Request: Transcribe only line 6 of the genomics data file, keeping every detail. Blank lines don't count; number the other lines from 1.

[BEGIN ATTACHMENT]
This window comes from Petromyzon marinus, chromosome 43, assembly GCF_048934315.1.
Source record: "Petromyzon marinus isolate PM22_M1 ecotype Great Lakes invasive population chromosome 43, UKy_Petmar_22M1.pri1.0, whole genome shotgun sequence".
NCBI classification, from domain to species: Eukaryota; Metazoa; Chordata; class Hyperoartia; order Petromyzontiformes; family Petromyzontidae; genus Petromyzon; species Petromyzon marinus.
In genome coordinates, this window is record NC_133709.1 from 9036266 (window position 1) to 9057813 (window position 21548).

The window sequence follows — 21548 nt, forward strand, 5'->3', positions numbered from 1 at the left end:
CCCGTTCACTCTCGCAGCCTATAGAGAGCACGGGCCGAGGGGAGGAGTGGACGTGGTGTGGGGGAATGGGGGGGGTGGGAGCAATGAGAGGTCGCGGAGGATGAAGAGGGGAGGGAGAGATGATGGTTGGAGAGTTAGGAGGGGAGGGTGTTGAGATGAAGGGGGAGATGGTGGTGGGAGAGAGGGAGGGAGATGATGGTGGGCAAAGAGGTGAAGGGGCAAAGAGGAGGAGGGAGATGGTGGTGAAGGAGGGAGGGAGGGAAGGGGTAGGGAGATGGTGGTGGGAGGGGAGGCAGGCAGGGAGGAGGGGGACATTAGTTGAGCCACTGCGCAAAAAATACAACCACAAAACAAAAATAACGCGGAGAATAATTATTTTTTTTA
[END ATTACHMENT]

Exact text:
CCCGTTCACTCTCGCAGCCTATAGAGAGCACGGGCCGAGGGGAGGAGTGGACGTGGTGTGGGGGAATGGGGGGGGTGGGAGCAATGAGAGGTCGCGGAGGATGAAGAGGGGAGGGAGAGATGATGGTTGGAGAGTTAGGAGGGGAGGGTGTTGAGATGAAGGGGGAGATGGTGGTGGGAGAGAGGGAGGGAGATGATGGTGGGCAAAGAGGTGAAGGGGCAAAGAGGAGGAGGGAGATGGTGGTGAAGGAGGGAGGGAGGGAAGGGGTAGGGAGATGGTGGTGGGAGGGGAGGCAGGCAGGGAGGAGGGGGACATTAGTTGAGCCACTGCGCAAAAAATACAACCACAAAACAAAAATAACGCGGAGAATAATTATTTTTTTTA